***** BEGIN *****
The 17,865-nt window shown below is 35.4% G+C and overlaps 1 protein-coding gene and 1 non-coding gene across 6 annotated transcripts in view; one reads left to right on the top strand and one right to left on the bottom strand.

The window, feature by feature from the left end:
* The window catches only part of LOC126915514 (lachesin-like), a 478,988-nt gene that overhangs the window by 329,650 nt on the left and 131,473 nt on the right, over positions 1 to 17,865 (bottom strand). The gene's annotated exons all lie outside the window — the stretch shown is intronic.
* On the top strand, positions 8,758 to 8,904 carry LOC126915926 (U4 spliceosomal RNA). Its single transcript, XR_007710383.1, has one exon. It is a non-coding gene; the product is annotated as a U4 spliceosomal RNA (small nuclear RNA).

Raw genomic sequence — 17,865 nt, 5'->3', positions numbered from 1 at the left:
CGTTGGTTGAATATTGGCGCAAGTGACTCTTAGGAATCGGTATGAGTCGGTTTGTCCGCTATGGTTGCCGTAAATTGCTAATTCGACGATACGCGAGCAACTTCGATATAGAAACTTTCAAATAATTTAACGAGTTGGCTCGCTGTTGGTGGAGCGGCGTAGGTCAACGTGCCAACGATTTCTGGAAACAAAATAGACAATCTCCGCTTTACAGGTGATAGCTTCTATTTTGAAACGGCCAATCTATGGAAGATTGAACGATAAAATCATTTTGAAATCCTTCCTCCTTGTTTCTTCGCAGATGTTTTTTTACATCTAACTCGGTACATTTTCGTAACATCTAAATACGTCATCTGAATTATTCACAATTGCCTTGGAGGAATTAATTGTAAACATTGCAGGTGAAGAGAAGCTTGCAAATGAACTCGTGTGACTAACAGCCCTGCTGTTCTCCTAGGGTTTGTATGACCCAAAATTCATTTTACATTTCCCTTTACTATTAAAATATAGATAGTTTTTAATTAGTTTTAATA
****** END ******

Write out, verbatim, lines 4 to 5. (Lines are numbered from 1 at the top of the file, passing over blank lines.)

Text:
* On the top strand, positions 8,758 to 8,904 carry LOC126915926 (U4 spliceosomal RNA). Its single transcript, XR_007710383.1, has one exon. It is a non-coding gene; the product is annotated as a U4 spliceosomal RNA (small nuclear RNA).

Raw genomic sequence — 17,865 nt, 5'->3', positions numbered from 1 at the left: